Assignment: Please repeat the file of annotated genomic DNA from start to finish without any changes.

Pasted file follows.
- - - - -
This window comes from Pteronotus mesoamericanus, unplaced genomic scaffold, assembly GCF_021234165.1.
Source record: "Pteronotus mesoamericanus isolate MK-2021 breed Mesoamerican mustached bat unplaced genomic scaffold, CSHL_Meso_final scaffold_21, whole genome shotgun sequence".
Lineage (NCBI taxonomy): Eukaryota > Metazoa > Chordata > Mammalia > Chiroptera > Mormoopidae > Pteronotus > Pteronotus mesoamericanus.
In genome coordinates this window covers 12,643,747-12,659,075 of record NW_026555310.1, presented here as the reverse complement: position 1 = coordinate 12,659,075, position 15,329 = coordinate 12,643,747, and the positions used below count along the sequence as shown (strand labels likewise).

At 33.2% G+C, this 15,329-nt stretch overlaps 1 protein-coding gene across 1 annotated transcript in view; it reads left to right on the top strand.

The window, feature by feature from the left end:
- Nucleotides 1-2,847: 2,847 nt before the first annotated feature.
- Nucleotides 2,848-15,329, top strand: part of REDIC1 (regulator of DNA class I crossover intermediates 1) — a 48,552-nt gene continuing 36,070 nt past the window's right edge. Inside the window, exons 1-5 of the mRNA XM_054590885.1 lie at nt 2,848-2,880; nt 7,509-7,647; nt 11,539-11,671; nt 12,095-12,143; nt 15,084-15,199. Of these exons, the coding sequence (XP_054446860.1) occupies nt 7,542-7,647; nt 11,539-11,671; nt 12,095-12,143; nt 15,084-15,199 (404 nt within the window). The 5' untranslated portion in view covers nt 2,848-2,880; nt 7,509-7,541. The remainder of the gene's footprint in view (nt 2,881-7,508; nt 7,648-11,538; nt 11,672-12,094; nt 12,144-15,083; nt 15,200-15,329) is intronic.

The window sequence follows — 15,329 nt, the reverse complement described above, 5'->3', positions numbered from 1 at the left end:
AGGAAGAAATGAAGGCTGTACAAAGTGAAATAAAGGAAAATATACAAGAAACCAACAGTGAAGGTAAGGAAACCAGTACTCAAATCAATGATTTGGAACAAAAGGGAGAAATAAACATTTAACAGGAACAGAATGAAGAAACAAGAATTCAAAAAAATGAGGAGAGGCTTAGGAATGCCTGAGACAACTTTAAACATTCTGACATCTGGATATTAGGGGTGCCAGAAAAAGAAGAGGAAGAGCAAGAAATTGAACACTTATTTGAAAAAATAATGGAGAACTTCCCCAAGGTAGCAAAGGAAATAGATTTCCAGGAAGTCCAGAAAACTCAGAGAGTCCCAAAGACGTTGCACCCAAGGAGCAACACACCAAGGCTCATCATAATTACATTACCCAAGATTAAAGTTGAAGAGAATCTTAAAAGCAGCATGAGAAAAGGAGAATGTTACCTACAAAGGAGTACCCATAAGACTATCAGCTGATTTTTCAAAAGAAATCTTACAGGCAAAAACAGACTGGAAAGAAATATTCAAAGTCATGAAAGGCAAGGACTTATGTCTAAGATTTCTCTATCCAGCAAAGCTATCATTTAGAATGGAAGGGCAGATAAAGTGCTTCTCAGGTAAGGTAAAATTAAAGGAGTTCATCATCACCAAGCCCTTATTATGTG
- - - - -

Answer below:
This window comes from Pteronotus mesoamericanus, unplaced genomic scaffold, assembly GCF_021234165.1.
Source record: "Pteronotus mesoamericanus isolate MK-2021 breed Mesoamerican mustached bat unplaced genomic scaffold, CSHL_Meso_final scaffold_21, whole genome shotgun sequence".
Lineage (NCBI taxonomy): Eukaryota > Metazoa > Chordata > Mammalia > Chiroptera > Mormoopidae > Pteronotus > Pteronotus mesoamericanus.
In genome coordinates this window covers 12,643,747-12,659,075 of record NW_026555310.1, presented here as the reverse complement: position 1 = coordinate 12,659,075, position 15,329 = coordinate 12,643,747, and the positions used below count along the sequence as shown (strand labels likewise).

At 33.2% G+C, this 15,329-nt stretch overlaps 1 protein-coding gene across 1 annotated transcript in view; it reads left to right on the top strand.

The window, feature by feature from the left end:
- Nucleotides 1-2,847: 2,847 nt before the first annotated feature.
- Nucleotides 2,848-15,329, top strand: part of REDIC1 (regulator of DNA class I crossover intermediates 1) — a 48,552-nt gene continuing 36,070 nt past the window's right edge. Inside the window, exons 1-5 of the mRNA XM_054590885.1 lie at nt 2,848-2,880; nt 7,509-7,647; nt 11,539-11,671; nt 12,095-12,143; nt 15,084-15,199. Of these exons, the coding sequence (XP_054446860.1) occupies nt 7,542-7,647; nt 11,539-11,671; nt 12,095-12,143; nt 15,084-15,199 (404 nt within the window). The 5' untranslated portion in view covers nt 2,848-2,880; nt 7,509-7,541. The remainder of the gene's footprint in view (nt 2,881-7,508; nt 7,648-11,538; nt 11,672-12,094; nt 12,144-15,083; nt 15,200-15,329) is intronic.

The window sequence follows — 15,329 nt, the reverse complement described above, 5'->3', positions numbered from 1 at the left end:
AGGAAGAAATGAAGGCTGTACAAAGTGAAATAAAGGAAAATATACAAGAAACCAACAGTGAAGGTAAGGAAACCAGTACTCAAATCAATGATTTGGAACAAAAGGGAGAAATAAACATTTAACAGGAACAGAATGAAGAAACAAGAATTCAAAAAAATGAGGAGAGGCTTAGGAATGCCTGAGACAACTTTAAACATTCTGACATCTGGATATTAGGGGTGCCAGAAAAAGAAGAGGAAGAGCAAGAAATTGAACACTTATTTGAAAAAATAATGGAGAACTTCCCCAAGGTAGCAAAGGAAATAGATTTCCAGGAAGTCCAGAAAACTCAGAGAGTCCCAAAGACGTTGCACCCAAGGAGCAACACACCAAGGCTCATCATAATTACATTACCCAAGATTAAAGTTGAAGAGAATCTTAAAAGCAGCATGAGAAAAGGAGAATGTTACCTACAAAGGAGTACCCATAAGACTATCAGCTGATTTTTCAAAAGAAATCTTACAGGCAAAAACAGACTGGAAAGAAATATTCAAAGTCATGAAAGGCAAGGACTTATGTCTAAGATTTCTCTATCCAGCAAAGCTATCATTTAGAATGGAAGGGCAGATAAAGTGCTTCTCAGGTAAGGTAAAATTAAAGGAGTTCATCATCACCAAGCCCTTATTATGTG